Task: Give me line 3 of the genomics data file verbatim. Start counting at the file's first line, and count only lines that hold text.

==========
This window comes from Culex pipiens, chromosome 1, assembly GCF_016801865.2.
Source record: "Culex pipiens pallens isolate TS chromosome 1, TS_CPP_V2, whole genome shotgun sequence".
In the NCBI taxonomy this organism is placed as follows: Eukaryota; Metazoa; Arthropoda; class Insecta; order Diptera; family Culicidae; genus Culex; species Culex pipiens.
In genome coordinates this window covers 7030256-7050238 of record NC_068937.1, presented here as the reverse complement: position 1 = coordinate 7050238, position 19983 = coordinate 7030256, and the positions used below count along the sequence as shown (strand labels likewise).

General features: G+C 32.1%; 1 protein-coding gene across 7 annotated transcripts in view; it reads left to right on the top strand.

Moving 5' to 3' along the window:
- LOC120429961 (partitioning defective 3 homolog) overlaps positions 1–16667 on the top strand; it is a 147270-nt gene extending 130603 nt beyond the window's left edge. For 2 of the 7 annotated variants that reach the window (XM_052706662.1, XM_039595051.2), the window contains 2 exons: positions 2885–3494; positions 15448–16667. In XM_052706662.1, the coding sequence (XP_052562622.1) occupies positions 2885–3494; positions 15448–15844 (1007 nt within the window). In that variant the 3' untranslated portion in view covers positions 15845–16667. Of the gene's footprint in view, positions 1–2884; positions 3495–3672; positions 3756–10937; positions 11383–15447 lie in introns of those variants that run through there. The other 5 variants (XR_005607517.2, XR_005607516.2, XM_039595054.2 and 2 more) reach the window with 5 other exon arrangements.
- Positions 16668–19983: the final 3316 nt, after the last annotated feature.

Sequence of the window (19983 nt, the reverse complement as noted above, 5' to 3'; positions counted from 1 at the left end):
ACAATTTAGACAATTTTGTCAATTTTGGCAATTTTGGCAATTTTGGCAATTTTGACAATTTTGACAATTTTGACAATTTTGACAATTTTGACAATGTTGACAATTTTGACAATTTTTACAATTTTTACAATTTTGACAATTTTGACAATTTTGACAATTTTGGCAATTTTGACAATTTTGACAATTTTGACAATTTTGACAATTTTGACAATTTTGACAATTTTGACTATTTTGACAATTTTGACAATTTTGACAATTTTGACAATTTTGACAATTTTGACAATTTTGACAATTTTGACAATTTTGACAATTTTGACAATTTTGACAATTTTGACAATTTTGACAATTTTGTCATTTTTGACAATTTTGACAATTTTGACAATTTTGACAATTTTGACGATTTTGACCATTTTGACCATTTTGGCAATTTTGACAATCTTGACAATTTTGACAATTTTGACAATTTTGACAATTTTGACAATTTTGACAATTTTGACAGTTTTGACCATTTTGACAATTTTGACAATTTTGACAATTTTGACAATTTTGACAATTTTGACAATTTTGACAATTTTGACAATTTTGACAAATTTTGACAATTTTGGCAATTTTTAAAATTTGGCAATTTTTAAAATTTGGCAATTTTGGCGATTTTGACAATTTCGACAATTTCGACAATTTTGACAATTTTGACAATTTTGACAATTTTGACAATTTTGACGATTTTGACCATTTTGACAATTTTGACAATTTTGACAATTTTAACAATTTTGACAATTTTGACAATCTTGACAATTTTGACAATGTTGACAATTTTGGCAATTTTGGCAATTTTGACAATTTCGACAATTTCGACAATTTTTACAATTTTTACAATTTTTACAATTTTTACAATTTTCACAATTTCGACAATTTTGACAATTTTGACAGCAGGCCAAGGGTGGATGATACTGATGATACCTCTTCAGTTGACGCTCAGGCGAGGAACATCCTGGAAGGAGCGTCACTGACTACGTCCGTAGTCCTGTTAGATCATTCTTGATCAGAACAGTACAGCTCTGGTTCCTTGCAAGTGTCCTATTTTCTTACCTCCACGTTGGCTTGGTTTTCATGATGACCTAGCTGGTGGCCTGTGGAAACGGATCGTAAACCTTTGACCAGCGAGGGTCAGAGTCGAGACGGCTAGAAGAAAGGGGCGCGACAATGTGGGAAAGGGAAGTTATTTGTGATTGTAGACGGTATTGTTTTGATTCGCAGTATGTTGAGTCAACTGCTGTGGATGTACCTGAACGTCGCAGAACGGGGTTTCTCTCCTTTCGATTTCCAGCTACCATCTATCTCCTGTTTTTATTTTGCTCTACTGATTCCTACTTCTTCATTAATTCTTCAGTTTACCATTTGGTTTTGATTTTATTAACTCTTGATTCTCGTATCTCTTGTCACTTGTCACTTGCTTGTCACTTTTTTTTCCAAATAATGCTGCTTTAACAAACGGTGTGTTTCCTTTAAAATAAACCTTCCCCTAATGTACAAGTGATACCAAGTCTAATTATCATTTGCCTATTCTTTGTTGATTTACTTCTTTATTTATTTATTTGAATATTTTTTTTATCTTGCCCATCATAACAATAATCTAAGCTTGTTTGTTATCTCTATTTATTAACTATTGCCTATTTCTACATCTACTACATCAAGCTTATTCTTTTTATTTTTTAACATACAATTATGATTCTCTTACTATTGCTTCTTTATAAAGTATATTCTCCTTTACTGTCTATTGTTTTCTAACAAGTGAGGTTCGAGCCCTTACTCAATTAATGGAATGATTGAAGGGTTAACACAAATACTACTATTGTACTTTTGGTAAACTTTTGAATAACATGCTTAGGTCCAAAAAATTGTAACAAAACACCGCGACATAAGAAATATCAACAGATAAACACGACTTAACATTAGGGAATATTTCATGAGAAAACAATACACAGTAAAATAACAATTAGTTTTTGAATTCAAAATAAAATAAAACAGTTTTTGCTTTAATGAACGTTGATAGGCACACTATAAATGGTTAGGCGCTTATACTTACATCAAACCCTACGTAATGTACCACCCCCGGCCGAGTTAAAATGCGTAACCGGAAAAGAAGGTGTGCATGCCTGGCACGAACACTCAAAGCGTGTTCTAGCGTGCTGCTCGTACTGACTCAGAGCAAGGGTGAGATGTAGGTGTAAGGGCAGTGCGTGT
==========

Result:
In the NCBI taxonomy this organism is placed as follows: Eukaryota; Metazoa; Arthropoda; class Insecta; order Diptera; family Culicidae; genus Culex; species Culex pipiens.